do not account for individual variation among patients.6 This study includes a complete analysis of the prescription of antiemetic treatment. Also studying adherence to international recommendations has allowed us to categorize a prescription as correct, even if it did not meet the HP. Our study also analyzes the relationship between the adherence to protocols and the absence of CINV and between the individual patients’ characteristics and adherence, and has broken down the adherence according to the phase of emesis and the patients’ compliance with the prescribed treatment. However, this study has some limitations. Hospitalized patients have not been included, so the conclusions cannot be extrapolated to that situation in which patients have a better response to antiemetic prophylaxis than those
168 who receive treatment at the Day Unit.22 The patient population was heterogeneous, but in accordance with the real population at the Day Unit. The fact that part of the form should be ﬁlled out by patients outside the hospital caused its loss in some cases. In conclusion, our study conﬁrms low adherence with both local and international recommendations for antiemetic prescription. However, we could not prove that the adherence involves an improvement to complete response. Adherence did not seem to be inﬂuenced by the doctor’s perception of the patient’s risk of emesis. Studies are often focused on the implementation of clinical practice guidelines, although it is known that antiemesis management is complex and includes interventions that also include dietary and psychological aspects, and not only medication. However, the implementation of prescription guides facilitates decision-making to physicians. Although there are some diﬀerences between the most important IG, all of them are based on evidence from recent clinical trials. Thus, the low adherence to them is a worrying fact that makes patients not receive the most appropriate medication to their CT. The reasons may be related to the guide itself, to the way in which it is implemented or to the physician’s perceived drug eﬃcacy and drug side-eﬀect proﬁles.9 Some papers propose possible ways of intervention to decrease the variability in the prescription of antiemetic prophylaxis including: dissemination of updated clinical practice guidelines, interdisciplinary committees, educational outreach visits by opinion leaders, standardized antiemetic protocols included in order forms (or a computerised decision-support system), pharmacist validation and, the most eﬀective one, providing feedback to clinicians on the CINV patient’s response.8–10,23–25 Acknowledgements The authors thank Beatriz Puche Valdayo and Chris Mott for their reading and advice to prepare this manuscript, Juan Polo for his help with statistical analysis and nursing and medical staﬀ for their collaboration and care of the patients.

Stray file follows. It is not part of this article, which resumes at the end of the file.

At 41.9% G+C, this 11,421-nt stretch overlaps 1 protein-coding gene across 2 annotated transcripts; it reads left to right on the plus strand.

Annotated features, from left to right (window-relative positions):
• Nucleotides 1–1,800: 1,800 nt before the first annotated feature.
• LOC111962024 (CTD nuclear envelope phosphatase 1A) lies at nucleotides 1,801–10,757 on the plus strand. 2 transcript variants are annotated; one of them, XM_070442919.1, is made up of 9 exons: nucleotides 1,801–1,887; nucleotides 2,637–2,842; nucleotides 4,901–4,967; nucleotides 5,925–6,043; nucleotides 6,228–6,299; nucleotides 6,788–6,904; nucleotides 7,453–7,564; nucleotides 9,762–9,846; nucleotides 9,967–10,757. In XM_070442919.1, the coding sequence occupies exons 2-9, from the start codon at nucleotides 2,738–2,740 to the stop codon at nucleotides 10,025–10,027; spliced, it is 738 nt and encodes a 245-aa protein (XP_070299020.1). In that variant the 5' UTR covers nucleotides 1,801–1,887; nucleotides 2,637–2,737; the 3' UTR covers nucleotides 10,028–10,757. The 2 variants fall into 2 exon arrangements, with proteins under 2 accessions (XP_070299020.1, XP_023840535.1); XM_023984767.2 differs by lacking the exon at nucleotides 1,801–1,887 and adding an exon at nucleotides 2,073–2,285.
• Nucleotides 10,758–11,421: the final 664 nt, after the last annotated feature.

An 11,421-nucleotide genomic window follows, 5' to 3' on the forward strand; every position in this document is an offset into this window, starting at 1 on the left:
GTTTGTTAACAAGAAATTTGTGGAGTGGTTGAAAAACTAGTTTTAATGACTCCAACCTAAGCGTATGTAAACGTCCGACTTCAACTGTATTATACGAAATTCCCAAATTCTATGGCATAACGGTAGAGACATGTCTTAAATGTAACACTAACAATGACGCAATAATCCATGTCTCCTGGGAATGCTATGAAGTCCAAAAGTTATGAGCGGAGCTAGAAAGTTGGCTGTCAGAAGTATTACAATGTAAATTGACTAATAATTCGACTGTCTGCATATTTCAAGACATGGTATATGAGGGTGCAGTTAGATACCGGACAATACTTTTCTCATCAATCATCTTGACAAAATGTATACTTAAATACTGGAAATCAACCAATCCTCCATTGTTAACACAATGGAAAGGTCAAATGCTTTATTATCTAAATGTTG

Funding This research received no speciﬁc grant from any funding agency in the public, commercial, or not-for-proﬁt sectors.
Conflict of interest None declared.